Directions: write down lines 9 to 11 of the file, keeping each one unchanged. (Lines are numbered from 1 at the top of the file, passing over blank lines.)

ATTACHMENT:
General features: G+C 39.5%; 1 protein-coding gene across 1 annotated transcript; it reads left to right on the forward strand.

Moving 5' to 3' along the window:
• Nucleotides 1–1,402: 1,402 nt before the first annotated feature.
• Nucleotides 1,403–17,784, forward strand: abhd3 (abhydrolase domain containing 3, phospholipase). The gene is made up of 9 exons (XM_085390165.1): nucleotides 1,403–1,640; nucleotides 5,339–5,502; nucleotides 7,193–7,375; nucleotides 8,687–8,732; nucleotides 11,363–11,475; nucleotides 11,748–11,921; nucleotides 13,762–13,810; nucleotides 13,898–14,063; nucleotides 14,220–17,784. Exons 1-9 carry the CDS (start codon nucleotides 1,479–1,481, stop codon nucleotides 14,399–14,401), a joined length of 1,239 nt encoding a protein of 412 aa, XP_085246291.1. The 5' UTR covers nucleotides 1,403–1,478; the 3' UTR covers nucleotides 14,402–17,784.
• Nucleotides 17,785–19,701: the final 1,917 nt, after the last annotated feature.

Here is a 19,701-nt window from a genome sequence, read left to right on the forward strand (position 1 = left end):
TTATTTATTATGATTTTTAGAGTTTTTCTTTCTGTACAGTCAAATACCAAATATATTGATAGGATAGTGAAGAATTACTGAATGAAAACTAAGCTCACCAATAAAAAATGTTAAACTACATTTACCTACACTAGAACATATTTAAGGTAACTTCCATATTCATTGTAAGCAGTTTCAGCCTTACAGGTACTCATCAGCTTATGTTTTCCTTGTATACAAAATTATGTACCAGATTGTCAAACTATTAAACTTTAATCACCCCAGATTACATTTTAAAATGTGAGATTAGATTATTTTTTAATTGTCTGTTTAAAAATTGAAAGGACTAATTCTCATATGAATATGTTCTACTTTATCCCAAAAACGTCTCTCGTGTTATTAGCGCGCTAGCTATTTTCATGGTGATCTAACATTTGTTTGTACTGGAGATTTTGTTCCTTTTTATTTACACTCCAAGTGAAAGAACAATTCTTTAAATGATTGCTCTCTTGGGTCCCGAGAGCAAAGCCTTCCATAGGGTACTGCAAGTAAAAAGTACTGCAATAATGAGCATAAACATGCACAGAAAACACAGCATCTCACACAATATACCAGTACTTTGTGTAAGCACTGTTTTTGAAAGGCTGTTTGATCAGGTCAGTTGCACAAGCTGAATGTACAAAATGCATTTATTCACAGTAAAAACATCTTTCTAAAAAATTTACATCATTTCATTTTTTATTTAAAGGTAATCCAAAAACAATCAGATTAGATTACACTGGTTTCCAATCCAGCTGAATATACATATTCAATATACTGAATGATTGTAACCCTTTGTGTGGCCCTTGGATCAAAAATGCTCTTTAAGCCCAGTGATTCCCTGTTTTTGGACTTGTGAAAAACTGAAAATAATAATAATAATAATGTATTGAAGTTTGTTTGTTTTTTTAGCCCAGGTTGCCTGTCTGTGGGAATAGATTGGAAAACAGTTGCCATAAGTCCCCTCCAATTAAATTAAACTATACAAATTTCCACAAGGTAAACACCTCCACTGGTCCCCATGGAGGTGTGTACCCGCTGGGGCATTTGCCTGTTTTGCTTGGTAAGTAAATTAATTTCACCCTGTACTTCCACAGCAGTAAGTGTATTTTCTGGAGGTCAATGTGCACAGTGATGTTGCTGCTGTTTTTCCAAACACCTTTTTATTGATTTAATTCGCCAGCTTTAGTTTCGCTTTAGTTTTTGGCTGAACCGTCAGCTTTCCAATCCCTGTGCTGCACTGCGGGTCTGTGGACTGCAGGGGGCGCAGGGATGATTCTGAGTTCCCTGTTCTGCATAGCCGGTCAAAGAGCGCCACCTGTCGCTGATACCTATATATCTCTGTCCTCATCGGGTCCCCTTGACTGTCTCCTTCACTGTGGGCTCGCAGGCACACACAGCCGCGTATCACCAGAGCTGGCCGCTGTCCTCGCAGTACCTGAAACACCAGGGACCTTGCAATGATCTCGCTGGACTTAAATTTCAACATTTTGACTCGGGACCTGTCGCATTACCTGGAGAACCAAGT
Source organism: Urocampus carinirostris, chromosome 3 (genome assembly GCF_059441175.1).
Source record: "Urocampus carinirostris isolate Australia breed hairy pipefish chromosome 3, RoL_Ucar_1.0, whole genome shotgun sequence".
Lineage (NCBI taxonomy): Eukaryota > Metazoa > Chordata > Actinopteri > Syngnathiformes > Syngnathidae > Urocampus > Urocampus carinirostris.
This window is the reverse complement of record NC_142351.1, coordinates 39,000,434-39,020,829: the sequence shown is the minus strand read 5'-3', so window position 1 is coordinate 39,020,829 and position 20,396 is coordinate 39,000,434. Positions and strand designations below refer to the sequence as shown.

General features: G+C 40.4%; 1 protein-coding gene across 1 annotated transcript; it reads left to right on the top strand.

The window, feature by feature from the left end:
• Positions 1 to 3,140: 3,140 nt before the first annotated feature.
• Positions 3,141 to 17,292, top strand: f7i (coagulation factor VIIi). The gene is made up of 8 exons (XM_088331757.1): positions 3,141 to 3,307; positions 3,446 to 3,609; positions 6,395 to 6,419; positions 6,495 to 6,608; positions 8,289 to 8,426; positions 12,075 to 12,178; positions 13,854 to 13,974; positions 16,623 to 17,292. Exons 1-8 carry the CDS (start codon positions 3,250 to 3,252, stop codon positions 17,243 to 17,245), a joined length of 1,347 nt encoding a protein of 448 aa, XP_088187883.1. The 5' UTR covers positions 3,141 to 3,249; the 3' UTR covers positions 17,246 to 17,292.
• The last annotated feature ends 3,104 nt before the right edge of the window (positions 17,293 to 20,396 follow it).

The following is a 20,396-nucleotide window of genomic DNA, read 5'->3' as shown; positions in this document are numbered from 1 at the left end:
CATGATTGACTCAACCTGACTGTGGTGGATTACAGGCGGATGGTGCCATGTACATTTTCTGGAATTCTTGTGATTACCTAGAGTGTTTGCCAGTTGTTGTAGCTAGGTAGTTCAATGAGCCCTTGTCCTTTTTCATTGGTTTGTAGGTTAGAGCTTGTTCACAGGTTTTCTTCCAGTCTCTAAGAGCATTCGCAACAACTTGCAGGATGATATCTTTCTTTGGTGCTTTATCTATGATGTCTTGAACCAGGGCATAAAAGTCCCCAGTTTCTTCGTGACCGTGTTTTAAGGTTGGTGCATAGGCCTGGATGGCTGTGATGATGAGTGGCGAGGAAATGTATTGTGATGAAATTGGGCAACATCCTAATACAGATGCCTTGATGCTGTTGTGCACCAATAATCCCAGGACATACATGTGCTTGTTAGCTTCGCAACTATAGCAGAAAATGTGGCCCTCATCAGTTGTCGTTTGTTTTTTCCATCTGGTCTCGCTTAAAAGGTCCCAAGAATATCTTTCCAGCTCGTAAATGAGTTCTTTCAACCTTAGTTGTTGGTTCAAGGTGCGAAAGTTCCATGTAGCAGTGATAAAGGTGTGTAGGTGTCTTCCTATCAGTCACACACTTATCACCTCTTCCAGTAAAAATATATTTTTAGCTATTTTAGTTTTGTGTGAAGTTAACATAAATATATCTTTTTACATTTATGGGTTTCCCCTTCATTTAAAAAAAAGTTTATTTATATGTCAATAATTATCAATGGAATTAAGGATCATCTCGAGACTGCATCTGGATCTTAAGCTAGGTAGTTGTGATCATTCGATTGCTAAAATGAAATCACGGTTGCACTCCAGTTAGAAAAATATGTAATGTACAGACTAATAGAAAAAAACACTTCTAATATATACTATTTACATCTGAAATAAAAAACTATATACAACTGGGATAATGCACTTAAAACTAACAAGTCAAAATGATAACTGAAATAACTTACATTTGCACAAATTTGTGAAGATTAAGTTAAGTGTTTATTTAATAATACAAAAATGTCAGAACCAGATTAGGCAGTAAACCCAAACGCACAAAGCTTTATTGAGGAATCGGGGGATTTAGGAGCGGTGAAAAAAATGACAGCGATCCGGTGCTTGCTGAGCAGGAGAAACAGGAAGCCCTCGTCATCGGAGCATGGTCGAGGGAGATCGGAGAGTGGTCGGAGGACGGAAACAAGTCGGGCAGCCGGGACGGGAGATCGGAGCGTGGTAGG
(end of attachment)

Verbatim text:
Source record: "Urocampus carinirostris isolate Australia breed hairy pipefish chromosome 3, RoL_Ucar_1.0, whole genome shotgun sequence".
Lineage (NCBI taxonomy): Eukaryota > Metazoa > Chordata > Actinopteri > Syngnathiformes > Syngnathidae > Urocampus > Urocampus carinirostris.
This window is the reverse complement of record NC_142351.1, coordinates 39,000,434-39,020,829: the sequence shown is the minus strand read 5'-3', so window position 1 is coordinate 39,020,829 and position 20,396 is coordinate 39,000,434. Positions and strand designations below refer to the sequence as shown.